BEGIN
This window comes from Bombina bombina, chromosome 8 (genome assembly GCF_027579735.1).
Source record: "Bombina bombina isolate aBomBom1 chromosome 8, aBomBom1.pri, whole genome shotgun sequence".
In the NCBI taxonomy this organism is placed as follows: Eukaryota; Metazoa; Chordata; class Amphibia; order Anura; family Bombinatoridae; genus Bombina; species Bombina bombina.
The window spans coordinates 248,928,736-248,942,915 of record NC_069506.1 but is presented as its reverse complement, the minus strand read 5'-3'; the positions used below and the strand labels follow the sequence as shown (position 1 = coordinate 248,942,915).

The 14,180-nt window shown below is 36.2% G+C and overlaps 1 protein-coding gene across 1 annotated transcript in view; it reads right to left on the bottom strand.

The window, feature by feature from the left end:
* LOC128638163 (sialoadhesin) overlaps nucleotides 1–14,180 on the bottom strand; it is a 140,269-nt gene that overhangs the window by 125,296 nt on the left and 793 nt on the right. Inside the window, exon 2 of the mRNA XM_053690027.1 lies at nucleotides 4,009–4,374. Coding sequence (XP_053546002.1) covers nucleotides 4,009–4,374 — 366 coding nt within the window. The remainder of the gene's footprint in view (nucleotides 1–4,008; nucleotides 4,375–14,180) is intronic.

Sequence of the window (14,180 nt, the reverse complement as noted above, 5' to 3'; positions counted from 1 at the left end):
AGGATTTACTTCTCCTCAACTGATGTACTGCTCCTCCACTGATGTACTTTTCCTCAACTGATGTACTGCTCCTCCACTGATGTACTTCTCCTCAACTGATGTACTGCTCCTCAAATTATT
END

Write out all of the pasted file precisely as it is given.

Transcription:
This window comes from Bombina bombina, chromosome 8 (genome assembly GCF_027579735.1).
Source record: "Bombina bombina isolate aBomBom1 chromosome 8, aBomBom1.pri, whole genome shotgun sequence".
In the NCBI taxonomy this organism is placed as follows: Eukaryota; Metazoa; Chordata; class Amphibia; order Anura; family Bombinatoridae; genus Bombina; species Bombina bombina.
The window spans coordinates 248,928,736-248,942,915 of record NC_069506.1 but is presented as its reverse complement, the minus strand read 5'-3'; the positions used below and the strand labels follow the sequence as shown (position 1 = coordinate 248,942,915).

The 14,180-nt window shown below is 36.2% G+C and overlaps 1 protein-coding gene across 1 annotated transcript in view; it reads right to left on the bottom strand.

The window, feature by feature from the left end:
* LOC128638163 (sialoadhesin) overlaps nucleotides 1–14,180 on the bottom strand; it is a 140,269-nt gene that overhangs the window by 125,296 nt on the left and 793 nt on the right. Inside the window, exon 2 of the mRNA XM_053690027.1 lies at nucleotides 4,009–4,374. Coding sequence (XP_053546002.1) covers nucleotides 4,009–4,374 — 366 coding nt within the window. The remainder of the gene's footprint in view (nucleotides 1–4,008; nucleotides 4,375–14,180) is intronic.

Sequence of the window (14,180 nt, the reverse complement as noted above, 5' to 3'; positions counted from 1 at the left end):
AGGATTTACTTCTCCTCAACTGATGTACTGCTCCTCCACTGATGTACTTTTCCTCAACTGATGTACTGCTCCTCCACTGATGTACTTCTCCTCAACTGATGTACTGCTCCTCAAATTATT